Just an infinitesimal bit of all the jazz that’s ever been

(from a Brick’ s Picks in the LA Weekly, c. 2007)

Several years ago i can remember walking into a posh Valley jazz joint and realizing, alas, no one else had wandered in. The place was so empty that the lounge area where the musicians set up away from the main dinner room seemed cavernous….which was too goddam bad, as one of the best pianists in jazz was up there with a remarkable quartet and the music was simply stunning. Chuck Manning was subbing for the regular saxophonist, and the stuff he came up with…free thinking rushes of chords that just filled up all that space in the room, or low tones, held, that flowed over the rhythm section in shades of blue…wow, and when he and the pianist met in the middle entirely new compositions burst out of whatever standard they were doing, completely new creations that took the breath away and then disappeared forever when they got back to the head and the traditional melody fell into place. Oh man, this jazz music is so ephemeral. All the recorded jazz that there is in the world—your entire music collection—it’s just an infinitesimal bit of all the jazz that’s ever been and will never be heard. Improvisation, it comes, and it goes. If you’re there, you’re lucky enough to hear it and maybe later you’ll remember a bit of it, can even pick out a trace on the piano, or try and write about it. Maybe a photo you took will spark a snippet in your mind’s ear. Maybe, just maybe, there’s even a recording somewhere. Those recordings….jazz fanatics can be driven mad by those, like that junkie following Bird around, desperately trying to catch every last note of his solos on a wire recorder before the bartender threw him out for not buying anything. Imagine that poor tortured bastard, haunted by all Bird’s solos that the world never hear again unless he can catch the sounds on his tinny little machine…and imagine his desperation as he was tossed again out into the street, hearing Bird’s alto spinning brilliance into the air that disappeared like a morning fog in the brutal summer sun….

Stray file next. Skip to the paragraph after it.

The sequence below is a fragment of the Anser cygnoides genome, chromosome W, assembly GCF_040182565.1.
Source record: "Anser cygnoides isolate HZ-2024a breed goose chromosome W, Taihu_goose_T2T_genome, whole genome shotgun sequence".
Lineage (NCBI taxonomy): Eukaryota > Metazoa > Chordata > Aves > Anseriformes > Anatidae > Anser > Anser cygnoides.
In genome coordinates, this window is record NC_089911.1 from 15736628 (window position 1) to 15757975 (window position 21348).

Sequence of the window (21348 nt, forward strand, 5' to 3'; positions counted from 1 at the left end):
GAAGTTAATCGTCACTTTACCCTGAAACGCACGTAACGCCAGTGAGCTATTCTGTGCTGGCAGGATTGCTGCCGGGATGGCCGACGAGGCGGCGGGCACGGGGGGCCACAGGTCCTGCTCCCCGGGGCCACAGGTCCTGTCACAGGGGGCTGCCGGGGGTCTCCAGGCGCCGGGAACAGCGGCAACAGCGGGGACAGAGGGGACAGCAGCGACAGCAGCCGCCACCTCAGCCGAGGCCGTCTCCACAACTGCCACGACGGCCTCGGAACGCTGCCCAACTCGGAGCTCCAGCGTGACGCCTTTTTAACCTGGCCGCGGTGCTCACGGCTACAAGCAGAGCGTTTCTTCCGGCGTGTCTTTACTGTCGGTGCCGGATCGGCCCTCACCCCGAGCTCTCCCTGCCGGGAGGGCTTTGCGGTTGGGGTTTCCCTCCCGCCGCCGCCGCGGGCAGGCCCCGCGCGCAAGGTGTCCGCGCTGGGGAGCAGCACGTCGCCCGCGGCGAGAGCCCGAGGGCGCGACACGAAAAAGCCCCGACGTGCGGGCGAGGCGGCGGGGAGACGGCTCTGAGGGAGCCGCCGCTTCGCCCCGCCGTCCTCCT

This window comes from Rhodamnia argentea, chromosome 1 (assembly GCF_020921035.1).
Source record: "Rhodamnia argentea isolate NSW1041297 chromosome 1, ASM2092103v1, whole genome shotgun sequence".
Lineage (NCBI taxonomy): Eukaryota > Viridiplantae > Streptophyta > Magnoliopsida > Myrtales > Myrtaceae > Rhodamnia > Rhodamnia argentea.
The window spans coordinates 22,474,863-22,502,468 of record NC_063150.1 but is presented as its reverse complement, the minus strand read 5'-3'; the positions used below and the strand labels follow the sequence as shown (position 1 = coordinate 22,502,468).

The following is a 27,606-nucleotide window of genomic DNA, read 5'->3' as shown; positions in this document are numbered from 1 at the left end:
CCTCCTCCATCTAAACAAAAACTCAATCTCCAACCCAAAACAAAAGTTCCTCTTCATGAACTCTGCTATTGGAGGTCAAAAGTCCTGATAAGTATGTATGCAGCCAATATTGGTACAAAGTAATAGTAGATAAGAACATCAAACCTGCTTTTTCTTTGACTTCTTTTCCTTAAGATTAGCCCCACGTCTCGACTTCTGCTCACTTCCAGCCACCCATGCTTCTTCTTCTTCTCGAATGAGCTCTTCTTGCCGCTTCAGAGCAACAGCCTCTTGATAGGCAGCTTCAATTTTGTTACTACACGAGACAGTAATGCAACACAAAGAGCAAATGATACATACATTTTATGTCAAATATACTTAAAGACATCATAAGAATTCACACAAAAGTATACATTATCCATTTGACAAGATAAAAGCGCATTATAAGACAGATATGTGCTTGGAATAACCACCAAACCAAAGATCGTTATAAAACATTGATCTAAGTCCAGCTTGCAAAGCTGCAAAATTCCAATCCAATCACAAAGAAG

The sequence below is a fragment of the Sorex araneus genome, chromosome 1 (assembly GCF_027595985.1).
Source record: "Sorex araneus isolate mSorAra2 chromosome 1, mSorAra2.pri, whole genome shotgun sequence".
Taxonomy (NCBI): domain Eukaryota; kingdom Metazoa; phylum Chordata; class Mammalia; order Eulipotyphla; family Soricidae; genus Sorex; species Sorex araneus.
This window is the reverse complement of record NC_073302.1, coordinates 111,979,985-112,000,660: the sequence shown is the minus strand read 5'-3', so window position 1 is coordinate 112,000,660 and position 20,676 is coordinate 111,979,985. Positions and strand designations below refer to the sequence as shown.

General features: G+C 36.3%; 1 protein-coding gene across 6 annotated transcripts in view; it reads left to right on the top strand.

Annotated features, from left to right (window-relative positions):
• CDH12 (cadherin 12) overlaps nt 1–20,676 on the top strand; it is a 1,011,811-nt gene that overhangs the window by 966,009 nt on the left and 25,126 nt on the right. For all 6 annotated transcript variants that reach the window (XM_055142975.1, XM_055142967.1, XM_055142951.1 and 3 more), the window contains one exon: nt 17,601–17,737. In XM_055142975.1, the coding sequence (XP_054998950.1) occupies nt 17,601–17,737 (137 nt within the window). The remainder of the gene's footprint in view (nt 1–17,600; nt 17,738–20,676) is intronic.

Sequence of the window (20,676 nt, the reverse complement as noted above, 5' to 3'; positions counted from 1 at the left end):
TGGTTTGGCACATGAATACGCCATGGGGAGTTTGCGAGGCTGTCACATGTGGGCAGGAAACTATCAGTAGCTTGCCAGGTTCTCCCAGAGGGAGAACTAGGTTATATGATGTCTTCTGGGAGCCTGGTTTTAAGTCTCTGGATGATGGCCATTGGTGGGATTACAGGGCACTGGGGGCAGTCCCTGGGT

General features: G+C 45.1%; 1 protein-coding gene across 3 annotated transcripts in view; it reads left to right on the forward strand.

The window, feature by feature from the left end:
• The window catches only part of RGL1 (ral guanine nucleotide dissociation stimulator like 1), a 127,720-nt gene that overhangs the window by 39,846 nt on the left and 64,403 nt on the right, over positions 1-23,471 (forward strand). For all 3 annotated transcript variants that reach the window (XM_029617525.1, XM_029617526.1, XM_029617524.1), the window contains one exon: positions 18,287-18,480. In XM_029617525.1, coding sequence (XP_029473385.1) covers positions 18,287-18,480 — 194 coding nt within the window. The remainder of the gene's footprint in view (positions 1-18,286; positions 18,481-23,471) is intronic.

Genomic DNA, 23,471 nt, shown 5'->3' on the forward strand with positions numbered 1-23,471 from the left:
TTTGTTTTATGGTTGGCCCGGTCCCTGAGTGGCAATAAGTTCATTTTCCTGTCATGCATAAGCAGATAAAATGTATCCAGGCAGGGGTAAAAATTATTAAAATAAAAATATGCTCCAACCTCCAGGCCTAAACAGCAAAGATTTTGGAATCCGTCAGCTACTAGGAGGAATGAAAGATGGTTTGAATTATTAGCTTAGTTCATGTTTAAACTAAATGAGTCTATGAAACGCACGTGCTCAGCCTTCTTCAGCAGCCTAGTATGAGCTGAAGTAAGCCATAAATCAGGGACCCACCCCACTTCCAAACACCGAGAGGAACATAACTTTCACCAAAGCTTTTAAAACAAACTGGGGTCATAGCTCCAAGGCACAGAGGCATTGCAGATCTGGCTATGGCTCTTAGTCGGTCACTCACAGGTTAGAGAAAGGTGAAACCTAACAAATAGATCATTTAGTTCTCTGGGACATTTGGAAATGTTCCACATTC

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Med Flory

(LA Weekly, 2005)

On 52nd Street alto saxophonist Med Flory once gave Charlie Parker his last five dollars. Bird paid Flory back bigtime, though, when Med arranged his solos into Supersax. Bird…Med’s eyes light up. The wisecracks cease. He’s one of the kids who heard “Ko-Ko” and flipped. Parker revealed whole new dimensions, musical universes. So what if bop drove the folks away? The hell with popular shit. On this night John Heard will anchor the rhythm section, guests will sit in, Carl Saunders will play miraculous trumpet. The sets will be bop, blues, maybe a casual vocal. Med’ll sit on his beat-up sax case, take a deep breath and blow like a crazy mother, eyes wild, lost in progressions. Then, remembering it’s his 79th birthday, he’ll come up for air, wiping the sweat from his eyes. “I just love to play, man” he’ll say, as the pianist unravels the melody.

So long, Med Flory

(March, 2014)

The thing about Supersax is that the stuff sounds so great really really loud that you can blast it at a crazy party full of rock’n’rollers and they notice, move, swing without even knowing they’re swinging, and finally ask what the hell that is. It’s Charlie Parker. That’s Charlie Parker? Well, it’s a mess of horns all doing Charlie Parker. They spark one up and listen, get lost in it. Just like that the song ends. Let it play through they say. So you leave the album on. Jazz fans are made one at a time.

Rest in peace Med Flory, from me and Phyllis. We had a helluva lot of fun at your gigs–oh those demented nights at Jax–giving you lifts, dropping by your pad. You and that dog of yours. Your stories. Your jokes. Your be bop. You old viper you.

I don’t see the point in writing about jazz, you once told me, it’s like dancing about architecture…but you do it somehow. Keep it up. I just nodded, said thanks, made a joke. Always with the jokes. Two great big guys making jokes.

The problem with old be bop guys is they gotta go one of these days. All the smartassery and fire and craziness and fanaticism and melodic invention disappears with the light. Poof. They’ll come a day when there will be none of them left at all. A whole revolution–Charlie Parker’s revolution–reduced to academia and anecdotes. No mistakes. Just perfection. And you know what death perfection is.